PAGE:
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Donald Miller portrays


Ulysses S. Grant

 U.S. Grant – c. 1884 (from  front cover of Grant’s Final Victory by Charles B. Flood, 2011)

 

18th President of the United States
(1822-1885)

 

"Memoirs of U.S. Grant - The Unknown Warrior"

 

 



 

 Donald Miller, as the elder Ulysses S. Grant, reveals the little known side of the 18th U.S. President’s life.  Experience the final five months with Grant at Mount McGregor, New York as he hurries to complete his manuscript and leaves a legacy for his family...

In the years following Ulysses S. Grant's presidency, there were serious concerns about his finances.  Prior to 1958, there was no federal pension for former presidents.  Deep in debt by 1884 due to disastrous investment decisions, the Grant family's situation was growing ever more dire when Mark Twain approached the past president in regards to writing a series of histories about his life.  Twain said that the people of that era were very interested in the adventure stories about the Civil War.  Grant immediately corrected him -- telling the famous novelist that, “The war was not an adventure, but a tragic part of American history.”

However, Grant would write an autobiography of his early life, with great detail paid to the war years.   Under severe duress because of the onset of throat cancer, Grant worked tirelessly day and night to finish the book.  Twain had offered a very generous contract, including 75% of the book’s sales as royalties.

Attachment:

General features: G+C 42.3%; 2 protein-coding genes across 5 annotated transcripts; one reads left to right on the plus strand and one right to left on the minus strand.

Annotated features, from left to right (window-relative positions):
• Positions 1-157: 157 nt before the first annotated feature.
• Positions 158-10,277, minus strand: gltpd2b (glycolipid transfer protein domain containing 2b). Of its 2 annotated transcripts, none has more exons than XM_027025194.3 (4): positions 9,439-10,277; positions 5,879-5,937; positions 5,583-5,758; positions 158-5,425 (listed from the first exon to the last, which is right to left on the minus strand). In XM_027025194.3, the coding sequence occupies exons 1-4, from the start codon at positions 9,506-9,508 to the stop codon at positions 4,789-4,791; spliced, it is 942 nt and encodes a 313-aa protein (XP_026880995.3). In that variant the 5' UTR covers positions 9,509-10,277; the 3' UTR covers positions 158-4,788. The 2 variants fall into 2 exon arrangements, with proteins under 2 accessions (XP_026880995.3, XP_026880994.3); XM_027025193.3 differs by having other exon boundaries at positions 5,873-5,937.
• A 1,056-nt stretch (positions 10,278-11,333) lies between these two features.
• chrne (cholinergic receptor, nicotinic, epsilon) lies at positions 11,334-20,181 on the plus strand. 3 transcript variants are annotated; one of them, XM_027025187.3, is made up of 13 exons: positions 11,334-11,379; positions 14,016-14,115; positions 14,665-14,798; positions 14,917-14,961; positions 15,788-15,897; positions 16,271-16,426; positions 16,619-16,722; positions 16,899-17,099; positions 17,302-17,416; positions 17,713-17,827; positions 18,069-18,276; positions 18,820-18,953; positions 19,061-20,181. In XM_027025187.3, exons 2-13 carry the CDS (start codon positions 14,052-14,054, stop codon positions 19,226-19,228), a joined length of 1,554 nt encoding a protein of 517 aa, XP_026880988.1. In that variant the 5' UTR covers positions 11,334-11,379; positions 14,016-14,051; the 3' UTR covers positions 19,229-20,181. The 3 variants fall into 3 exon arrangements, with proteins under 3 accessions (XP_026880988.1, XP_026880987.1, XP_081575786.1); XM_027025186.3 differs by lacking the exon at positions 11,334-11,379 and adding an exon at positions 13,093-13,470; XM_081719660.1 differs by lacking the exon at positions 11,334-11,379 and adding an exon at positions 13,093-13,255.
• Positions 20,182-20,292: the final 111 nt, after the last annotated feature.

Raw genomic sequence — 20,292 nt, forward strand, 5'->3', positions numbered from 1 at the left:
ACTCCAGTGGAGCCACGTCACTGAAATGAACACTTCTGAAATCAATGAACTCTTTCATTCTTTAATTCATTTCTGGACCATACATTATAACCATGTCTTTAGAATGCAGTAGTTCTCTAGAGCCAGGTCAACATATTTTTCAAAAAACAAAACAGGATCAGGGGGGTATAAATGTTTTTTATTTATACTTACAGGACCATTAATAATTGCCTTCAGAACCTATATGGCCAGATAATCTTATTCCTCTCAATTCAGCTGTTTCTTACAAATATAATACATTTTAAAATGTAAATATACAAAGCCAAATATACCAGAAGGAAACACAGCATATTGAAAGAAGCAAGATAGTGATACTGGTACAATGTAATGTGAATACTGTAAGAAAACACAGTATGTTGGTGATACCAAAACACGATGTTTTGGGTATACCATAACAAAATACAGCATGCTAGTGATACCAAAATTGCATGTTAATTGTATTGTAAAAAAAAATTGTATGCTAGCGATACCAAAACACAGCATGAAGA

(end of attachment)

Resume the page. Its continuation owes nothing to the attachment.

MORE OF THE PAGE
The 2-volume Memoirs became a tremendously popular read, selling into the millions after Grant’s death.   They were considered by many literary critics to be one of the finest 19th Century memoirs ever written.

For more information about bringing former General and President U.S. Grant to life for your group, please contact Don at bessmort9@roadrunner.com
or 440-543-2982.

Don previously worked at Lake View Cemetery (Garfield Monument & Wade Chapel docent), the James A. Garfield National Historic Site, and the Cleveland Museum of Art, and is well-versed in Civil War and Gilded Age history.  He very closely resembles President Grant in his 60s. 

   
 Photo from the Library of Congress (LOC ID #cph.3a10251)
  Grant poses with his place on the Presidents' Hall of Fame
U.S. Grant was honored to be asked to give the Memoriam address in Clyde, Ohio at the McPherson Cemetary.
 

U.S. Grant – after his Presidency
(c. 1880).

 Photo from the Library of Congress (LOC ID #ggbain 30680)


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